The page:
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CUE Claim Denials

CUE Claim Denials?

If you or I made a clear and unmistakable error which had a huge price tag, we’d expect some consequence. Like, we might get fired. Or demoted. Or something else undesirable would happen. That’s not at all the case with “Clear and Unmistakable Error” (CUE) actions by claims examiners at the Department of Veterans Affairs (VA).

Far from any remedial or disciplinary action for committing a CUE, as far as we can tell, nothing happens at VA. No training, no discipline. In fact, we’ve been informed that CUEs aren’t even tracked, making it impossible to tell what’s going on. If for no other purpose than training claims examiners to avoid making the same mistake over and over again, one would think CUEs should be tracked by VA.

This internal lack of basic administrative quality assurance might merely be interesting except for the fact that it has a direct impact on your benefits claims. How so? Well, based on VA’s own guidance in its M21-1 Manual, VA appears to look for “clear and unmistakable error” when it thinks it has been too generous in assessing your claim. The M21-1 guidance specifically talks twice about preparing a CUE decision to “reduce an SC evaluation, or sever SC for a disability.” (“SC” = “service connection”) There is one instance of preparing an allowance on the basis of a CUE, but no discussion of increasing an SC evaluation on the basis of a CUE.

Given the Manual’s biased guidance in favor of reducing or severing benefits, it is clear that claims examiners are taught to err on the side of denying claims. They may even be rewarded on the basis of a higher denial rate. What this means for you is that VA’s system is set up to figure out ways to deny you your earned benefits. Of course, VA has a vast team of examiners, managers, doctors, and attorneys to tell you why your cancer, heart disease, joint pain, mental trauma, or diabetes is the result of bad luck, old age, your terrible lifestyle, or anything else except your military service and sacrifice.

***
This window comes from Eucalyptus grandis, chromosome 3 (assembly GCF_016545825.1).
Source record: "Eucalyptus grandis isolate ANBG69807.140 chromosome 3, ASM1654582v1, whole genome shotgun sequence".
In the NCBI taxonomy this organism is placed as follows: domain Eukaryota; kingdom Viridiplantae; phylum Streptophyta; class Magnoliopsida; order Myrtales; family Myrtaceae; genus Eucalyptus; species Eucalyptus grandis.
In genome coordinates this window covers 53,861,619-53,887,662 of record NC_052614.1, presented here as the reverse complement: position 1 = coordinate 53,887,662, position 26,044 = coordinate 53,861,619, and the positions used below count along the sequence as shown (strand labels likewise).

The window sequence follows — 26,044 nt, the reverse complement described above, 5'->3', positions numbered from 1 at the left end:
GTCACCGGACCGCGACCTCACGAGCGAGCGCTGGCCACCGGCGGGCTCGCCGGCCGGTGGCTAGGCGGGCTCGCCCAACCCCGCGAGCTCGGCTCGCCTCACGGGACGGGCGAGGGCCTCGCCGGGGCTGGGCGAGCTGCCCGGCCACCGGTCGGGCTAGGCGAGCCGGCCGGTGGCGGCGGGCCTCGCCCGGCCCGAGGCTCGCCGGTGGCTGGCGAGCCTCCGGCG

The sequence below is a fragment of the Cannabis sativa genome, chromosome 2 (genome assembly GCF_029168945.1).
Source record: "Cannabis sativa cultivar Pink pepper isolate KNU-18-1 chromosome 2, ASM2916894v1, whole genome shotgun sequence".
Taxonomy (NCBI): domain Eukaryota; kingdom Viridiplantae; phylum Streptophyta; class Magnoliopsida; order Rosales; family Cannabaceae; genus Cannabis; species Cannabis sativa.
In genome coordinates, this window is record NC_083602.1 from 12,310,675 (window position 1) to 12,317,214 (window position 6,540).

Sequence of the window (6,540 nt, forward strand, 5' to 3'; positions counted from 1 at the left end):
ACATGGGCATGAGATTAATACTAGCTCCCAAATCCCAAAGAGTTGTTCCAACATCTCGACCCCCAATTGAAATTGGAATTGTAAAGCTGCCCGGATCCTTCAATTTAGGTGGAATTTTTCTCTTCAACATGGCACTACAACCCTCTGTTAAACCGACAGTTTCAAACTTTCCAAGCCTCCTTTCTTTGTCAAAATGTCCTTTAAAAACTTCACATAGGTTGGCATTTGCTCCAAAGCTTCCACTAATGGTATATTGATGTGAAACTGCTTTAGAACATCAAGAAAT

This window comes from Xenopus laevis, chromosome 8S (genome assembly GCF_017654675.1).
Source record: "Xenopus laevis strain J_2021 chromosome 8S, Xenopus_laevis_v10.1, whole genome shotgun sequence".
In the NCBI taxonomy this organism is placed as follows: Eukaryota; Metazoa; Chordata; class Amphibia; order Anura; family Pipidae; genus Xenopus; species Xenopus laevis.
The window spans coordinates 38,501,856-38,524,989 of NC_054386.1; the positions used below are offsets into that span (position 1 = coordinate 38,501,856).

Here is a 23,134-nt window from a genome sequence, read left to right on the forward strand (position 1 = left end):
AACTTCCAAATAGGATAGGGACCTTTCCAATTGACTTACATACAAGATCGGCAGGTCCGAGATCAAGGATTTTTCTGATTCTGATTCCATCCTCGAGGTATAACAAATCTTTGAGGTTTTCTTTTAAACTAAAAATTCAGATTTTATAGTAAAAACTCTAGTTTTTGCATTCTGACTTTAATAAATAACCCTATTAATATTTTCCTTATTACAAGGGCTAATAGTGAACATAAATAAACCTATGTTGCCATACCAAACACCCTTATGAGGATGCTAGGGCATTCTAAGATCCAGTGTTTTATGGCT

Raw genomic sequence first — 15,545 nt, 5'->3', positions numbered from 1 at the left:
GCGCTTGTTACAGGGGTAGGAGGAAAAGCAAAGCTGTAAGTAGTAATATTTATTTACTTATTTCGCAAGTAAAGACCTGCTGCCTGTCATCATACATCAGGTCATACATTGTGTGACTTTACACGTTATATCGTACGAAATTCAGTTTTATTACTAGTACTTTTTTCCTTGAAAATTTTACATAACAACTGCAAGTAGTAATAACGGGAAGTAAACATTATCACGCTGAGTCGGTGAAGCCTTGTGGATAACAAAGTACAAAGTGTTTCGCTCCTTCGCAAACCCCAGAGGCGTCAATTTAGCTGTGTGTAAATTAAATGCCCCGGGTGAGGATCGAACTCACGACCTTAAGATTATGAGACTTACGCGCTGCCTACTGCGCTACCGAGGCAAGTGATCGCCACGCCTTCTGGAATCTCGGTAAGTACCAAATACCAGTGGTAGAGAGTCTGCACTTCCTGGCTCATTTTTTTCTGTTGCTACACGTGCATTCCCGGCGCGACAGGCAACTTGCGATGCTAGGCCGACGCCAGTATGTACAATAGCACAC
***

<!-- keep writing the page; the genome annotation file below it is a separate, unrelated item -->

Well, since VA has a team dedicated to denying you your benefits, you should have your own team too. Fair is fair. It hasn’t always been the case, but since June 2007, Federal law obligates VA to let you have representation from an accredited individual or organization. Can you imagine? Before Congress passed Public Law 109-461 on December 22, 2006, it was even more difficult to get VA to let someone help you challenge its intense bureaucracy!

Your ability to have an informed representative on your side can level the playing field immensely. An accredited representative understands how to challenge VA’s denial of your claims and might even identify additional claims to which you are entitled. Probably the most important way an accredited representative helps you, though, is simply by dealing with VA paperwork and bureaucracy on your behalf.

Whether you are the Veteran, or the Veteran is your spouse, domestic partner, parent, or child, if you are experiencing any difficulties in getting through to VA to ensure benefit claims are properly assessed, don’t hesitate to contact a VA-accredited representative.

If you have any questions regarding service-connection benefits, please contact The Law Firm of Robert B. Goss, P.C. at:

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